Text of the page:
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quaker education

Quaker School Near Philadelphia

Education isn’t just about imparting knowledge to children — every school day is an opportunity to help them develop the skills and fortitude they need to not only succeed in the world but also to live according to their values. With so much depending on children’s pre- K through 12 education, you understandably want to find an environment that is best suited to your child’s and family’s needs.

Here at Abington Friends School, we offer families a safe and nurturing community for children to learn and grow, not just as academic students but also as spiritual and emotional beings. Our approach to education is guided by the long history of learning with a purpose that is the AFS legacy.

What is a Quaker School?

Many private educational institutions are founded on religious principles; their respective doctrines are incorporated into the curriculum and shape the schools’ approach to communication, community, and discipline. A Quaker school is guided by the religious teachings of the Religious Society of Friends, colloquially called Quakers.

The Abington Friends School offers this type of education from preschool through high school. Critical inquiry is a deeply held Quaker value and informs our instruction; students are encouraged to be curious about the world they live in, ask questions, and develop creative solutions.

When Did Quaker Education Begin?

The first Friends School was founded in the late 1600s as a way to educate Quaker children separate from the Anglican and Catholic religious influences often found in English schools at the time. These schools focused on biblical study and scientific learning, with an emphasis on nature. As more schools were established and educational centers spread beyond England, other subjects were added to the curriculum, including music, art, and theater.

The early schools were mostly an extension of Friends Meetings, which is where members gather for worship. However, many schools became separate entities throughout the centuries, although many, including Abington Friends School, still hold Meetings. In fact, all students in each division gather weekly for Meeting for Worship, which serves as a time for community members to be still, to listen, to reflect, and to share their thoughts with others.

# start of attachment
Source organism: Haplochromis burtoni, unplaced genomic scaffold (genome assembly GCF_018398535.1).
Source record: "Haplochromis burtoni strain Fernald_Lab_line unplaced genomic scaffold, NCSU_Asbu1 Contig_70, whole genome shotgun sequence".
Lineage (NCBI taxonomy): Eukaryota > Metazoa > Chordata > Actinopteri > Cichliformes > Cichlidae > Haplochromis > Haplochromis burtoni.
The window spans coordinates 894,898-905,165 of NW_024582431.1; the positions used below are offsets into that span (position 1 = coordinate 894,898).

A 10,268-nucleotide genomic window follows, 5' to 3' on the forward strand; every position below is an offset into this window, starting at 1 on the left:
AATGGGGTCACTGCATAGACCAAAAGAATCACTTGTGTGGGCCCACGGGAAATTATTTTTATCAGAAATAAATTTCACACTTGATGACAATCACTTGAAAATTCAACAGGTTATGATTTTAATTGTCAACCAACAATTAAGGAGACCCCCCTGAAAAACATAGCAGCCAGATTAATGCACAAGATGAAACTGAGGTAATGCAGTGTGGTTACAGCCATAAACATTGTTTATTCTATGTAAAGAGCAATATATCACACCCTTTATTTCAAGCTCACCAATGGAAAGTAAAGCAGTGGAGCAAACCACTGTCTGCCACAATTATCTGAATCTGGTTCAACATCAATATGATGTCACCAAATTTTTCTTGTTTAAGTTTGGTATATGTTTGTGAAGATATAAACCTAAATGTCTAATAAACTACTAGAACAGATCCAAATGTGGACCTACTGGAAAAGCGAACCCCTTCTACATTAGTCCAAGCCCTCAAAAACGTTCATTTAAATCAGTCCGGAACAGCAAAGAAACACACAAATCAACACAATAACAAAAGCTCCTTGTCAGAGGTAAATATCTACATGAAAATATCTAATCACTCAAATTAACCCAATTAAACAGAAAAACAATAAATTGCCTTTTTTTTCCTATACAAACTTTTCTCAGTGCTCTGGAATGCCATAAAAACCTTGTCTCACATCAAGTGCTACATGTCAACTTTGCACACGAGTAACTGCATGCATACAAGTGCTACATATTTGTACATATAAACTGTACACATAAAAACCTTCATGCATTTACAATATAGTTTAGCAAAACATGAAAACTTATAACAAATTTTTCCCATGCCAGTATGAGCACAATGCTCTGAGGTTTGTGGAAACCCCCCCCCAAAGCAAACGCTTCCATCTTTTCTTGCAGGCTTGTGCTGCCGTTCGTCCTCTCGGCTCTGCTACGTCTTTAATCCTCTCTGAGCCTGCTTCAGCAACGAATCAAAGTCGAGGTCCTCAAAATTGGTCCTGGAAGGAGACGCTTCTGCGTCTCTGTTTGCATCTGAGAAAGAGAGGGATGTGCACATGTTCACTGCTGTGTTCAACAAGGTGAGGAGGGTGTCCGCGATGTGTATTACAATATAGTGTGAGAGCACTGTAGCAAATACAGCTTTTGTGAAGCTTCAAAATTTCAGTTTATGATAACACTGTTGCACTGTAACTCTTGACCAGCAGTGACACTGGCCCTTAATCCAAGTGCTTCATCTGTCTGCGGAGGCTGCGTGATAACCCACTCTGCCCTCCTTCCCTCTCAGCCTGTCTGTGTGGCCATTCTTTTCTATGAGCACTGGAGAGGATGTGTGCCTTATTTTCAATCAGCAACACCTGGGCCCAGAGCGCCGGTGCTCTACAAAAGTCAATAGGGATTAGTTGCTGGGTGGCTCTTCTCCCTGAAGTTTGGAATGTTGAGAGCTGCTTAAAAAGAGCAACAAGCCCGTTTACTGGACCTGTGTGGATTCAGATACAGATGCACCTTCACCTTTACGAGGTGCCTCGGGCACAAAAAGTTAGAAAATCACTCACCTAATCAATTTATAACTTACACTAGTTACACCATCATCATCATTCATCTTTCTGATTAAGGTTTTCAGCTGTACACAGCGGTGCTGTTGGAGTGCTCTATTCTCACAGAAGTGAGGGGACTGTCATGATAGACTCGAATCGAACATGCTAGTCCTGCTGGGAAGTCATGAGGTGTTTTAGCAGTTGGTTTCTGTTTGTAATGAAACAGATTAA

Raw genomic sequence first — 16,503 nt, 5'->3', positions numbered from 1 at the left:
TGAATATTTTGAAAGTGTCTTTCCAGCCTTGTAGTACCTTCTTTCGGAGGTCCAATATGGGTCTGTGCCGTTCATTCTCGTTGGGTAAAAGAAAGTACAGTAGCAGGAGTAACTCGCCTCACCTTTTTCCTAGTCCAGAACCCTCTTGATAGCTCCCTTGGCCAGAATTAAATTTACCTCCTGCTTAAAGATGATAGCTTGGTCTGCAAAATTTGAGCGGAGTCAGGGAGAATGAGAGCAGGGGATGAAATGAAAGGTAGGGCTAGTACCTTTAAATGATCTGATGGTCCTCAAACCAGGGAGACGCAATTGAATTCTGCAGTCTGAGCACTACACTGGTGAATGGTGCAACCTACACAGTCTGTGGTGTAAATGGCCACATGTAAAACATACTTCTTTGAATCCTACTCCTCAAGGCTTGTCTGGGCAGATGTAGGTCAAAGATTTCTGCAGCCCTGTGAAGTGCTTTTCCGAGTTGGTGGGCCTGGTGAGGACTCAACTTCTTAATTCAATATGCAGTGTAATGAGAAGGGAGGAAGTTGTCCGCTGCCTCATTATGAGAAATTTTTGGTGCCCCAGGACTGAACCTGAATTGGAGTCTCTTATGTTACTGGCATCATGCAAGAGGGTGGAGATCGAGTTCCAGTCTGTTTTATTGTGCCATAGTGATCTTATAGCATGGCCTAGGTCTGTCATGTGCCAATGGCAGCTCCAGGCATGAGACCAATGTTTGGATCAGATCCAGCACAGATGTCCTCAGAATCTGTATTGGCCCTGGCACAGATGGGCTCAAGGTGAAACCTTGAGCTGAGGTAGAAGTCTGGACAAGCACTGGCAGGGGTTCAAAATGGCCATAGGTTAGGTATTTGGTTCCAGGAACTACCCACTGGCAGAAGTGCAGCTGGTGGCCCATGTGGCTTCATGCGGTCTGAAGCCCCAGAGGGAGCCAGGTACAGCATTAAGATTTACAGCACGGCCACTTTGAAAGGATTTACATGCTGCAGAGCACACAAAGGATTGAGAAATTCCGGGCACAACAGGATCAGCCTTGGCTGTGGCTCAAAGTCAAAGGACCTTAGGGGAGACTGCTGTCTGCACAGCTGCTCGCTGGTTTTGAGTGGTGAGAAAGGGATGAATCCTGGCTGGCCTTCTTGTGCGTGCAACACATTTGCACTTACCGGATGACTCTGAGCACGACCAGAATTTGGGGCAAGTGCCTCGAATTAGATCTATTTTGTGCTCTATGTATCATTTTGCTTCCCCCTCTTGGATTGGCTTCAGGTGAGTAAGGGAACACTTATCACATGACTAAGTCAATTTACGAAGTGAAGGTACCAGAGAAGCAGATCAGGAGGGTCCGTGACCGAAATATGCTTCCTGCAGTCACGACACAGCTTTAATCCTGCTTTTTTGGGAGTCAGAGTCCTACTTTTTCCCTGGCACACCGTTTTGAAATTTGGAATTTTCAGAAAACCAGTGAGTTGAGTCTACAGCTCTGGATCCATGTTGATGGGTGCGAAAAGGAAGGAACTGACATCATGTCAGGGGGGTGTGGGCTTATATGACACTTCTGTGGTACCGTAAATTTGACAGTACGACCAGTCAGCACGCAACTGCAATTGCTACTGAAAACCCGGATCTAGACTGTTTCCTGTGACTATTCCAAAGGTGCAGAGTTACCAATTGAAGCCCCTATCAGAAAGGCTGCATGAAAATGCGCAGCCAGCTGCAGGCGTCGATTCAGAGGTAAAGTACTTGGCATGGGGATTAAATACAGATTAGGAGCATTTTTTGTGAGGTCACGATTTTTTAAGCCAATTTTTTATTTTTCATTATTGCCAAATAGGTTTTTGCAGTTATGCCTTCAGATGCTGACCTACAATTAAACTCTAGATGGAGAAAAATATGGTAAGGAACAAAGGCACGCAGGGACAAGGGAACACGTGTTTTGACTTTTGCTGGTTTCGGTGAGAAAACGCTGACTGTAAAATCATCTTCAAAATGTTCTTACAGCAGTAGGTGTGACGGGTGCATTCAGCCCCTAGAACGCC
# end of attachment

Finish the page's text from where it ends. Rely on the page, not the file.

How Does the Quaker Approach to Education Differ From Other Schools? Guided as we are by Quaker principles, our approach to education isn’t solely academic. One of the core beliefs of the Religious Society of Friends is that every person, regardless of age, creed, gender, economic status, or social position, has the Light of the Divine. We aim to nurture that Light and teach students how to use their gifts to grow that Light in others.

In keeping with Friends’ values, AFS places a high premium on learning through inquiry, experience, and reflective practices. Collaboration and opportunities for creativity are built into classroom activities. We seek to foster each student’s strengths and to “hold students in the light” as we find ways to develop and teach for their growth and development.

Every child has special gifts that can change the world if encouraged and developed. While many schools are fixated on test scores, we believe that helping children discover their talents and strengths is part and parcel of a successful education. We welcome the different ideas and perspectives students hold and work to create an environment where each member of our community feels valued.

What are the Principles That Guide Quaker Education?

As a Quaker (or Friends) school, Abington Friends School incorporates the Quaker testimonies of simplicity, peace, integrity, community, equality, and stewardship into the daily life and education of our students. In addition to these testimonies, AFS honors the value that Quakers place on social justice, social action, and reflective practices.

So what exactly do these testimonies mean? These six principles can be broken down into these simple ideas:

• Integrity: We believe in doing what is right in every circumstance and holding ourselves to a high standard of accountability.

• Stewardship: The gifts we have must be carefully nurtured and used wisely.

• Simplicity: Life is complicated, but focusing on the essentials through silent reflection can help us understand what is truly important.

• Equality: Every person is deserving of respect, and differing viewpoints are an opportunity to learn, grow, and change.

• Peace: The community flourishes when conflicts are resolved peacefully.

• Community: Collaboration and mutual respect are crucial to supporting a vibrant community.

Whenever appropriate, we also practice Quaker decision-making. Through clerked meetings, use of silence and reflection queries based on community welfare, and the creation of spaces that allow everyone’s voice to be heard, we try to make decisions that represent the whole community.

Who Can Attend a Quaker School?

Anyone is welcome to attend a Friends School. We have many students who are not of the Quaker faith but share our values, goals, and mission.

How Do You Know If a Quaker Education is Right for Your Child?

Parents who value purposeful education weaved into the curriculum, opportunities for real-world experiential learning and school culture with a spiritual mission can find a good fit at Abington Friends School. If you have a strong belief in community involvement and the development of children as critically thinking individuals, then your child will likely flourish here. For more information, you can contact us at 215-886-4350 or go online.